Snapchat, Skype may have violated your human rights


Your Snapchat account may not be as private as you think it is.

We often trust messenger apps with the most intimate details of our lives. However, a recent report from Amnesty International suggests that many private messaging apps are failing to provide even basic security for their users. Apps like Snapchat, Skype, Google Hangouts and We Chat were highlighted as not taking the extra steps necessary to ensure user's protection.

Users are left vulnerable to spying, which may constitute as a human rights risk.

It was found that only a handful of apps used end-to-end encryption, which ensures that only the sender and the receiver can see the messages. Only Apple iMessage, WhatsApp, Facetime, Line, Google Duo and Viber had end-to-end encryption as a default setting.

Snapchat however, was said in the report to have "no commitment to freedom of expression" and "no policy recognition of threats." Skype was criticized similarly, as it does not even offer end-to-end encryption.

Paul Buis, chairperson and associate professor of computer science at Ball State, said students could only be sure that encryption is being used when accessing social media through the web if the URLs start in "https" rather than "http."

"Often, the app just stores your username and password on your mobile device and provides a "wrapper" around a web browser that is limited to just the website," said Buis.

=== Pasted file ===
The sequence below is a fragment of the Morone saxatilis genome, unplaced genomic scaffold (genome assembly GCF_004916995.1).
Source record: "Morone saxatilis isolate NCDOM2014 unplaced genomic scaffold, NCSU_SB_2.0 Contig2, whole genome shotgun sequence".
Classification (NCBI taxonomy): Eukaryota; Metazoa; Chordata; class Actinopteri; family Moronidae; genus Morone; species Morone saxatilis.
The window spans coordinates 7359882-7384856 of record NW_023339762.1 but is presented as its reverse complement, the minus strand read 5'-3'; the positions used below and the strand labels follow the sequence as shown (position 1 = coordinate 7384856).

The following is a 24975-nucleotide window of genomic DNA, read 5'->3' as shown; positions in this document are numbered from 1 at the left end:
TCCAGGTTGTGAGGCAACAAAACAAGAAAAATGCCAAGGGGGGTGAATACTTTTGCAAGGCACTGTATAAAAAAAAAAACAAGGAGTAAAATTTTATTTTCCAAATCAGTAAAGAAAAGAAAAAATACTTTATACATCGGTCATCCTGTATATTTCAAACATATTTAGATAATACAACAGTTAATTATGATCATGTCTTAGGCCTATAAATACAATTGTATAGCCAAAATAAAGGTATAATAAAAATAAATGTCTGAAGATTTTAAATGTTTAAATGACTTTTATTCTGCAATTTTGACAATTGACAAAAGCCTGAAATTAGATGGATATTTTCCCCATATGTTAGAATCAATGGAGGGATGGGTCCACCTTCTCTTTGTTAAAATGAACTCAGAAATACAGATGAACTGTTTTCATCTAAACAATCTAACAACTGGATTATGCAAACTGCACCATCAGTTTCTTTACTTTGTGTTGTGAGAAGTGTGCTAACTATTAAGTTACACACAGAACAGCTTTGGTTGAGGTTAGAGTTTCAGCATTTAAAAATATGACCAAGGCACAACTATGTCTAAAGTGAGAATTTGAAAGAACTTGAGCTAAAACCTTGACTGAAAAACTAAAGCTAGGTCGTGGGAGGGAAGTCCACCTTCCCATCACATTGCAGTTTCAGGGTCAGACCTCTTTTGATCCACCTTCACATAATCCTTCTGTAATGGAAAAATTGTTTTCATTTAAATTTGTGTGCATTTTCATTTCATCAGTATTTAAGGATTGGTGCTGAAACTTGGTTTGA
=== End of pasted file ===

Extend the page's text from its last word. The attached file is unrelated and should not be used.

Not having encryption on certain apps could expose your username and password to someone observing Wi-Fi traffic if the Wi-Fi is encrypted.

"The app may expose your username and password to someone who obtains possession of the mobile device, if it is lost, stolen or borrowed," said Buis.

Buis said there were three steps he recommends to ensure the privacy of your messages on apps.

  1. Not using apps when the same content is available via a website, and always using "https" rather than "http."
  2. Only using encrypted Wi-Fi like "bsusecure", or encrypted Wi-Fi at your home. Do not use public, open Wi-Fi (as it is not encrypted).
  3. Encrypting your mobile device's internal storage and requiring a password at boot time, and every time you start using your device.

Buis said that there are two separate places encryption is needed - first on the Wi-Fi network, and second on the device's storage system.

"And you can't count on an app to do either," said Buis.

While accessing websites that do not require a username and password via "open" Wi-Fi is not a direct threat to your privacy, users should know that others might be able to see what they are looking at, unless they are on "https."

However, Buis said that it is easy to forget to disconnect from unencrypted WiFi when you switch over to doing something else, so that the use of open Wi-Fi and unencrypted apps should be done with "extreme caution."


More from The Daily

This Week's Digital Issue

Loading Recent Classifieds...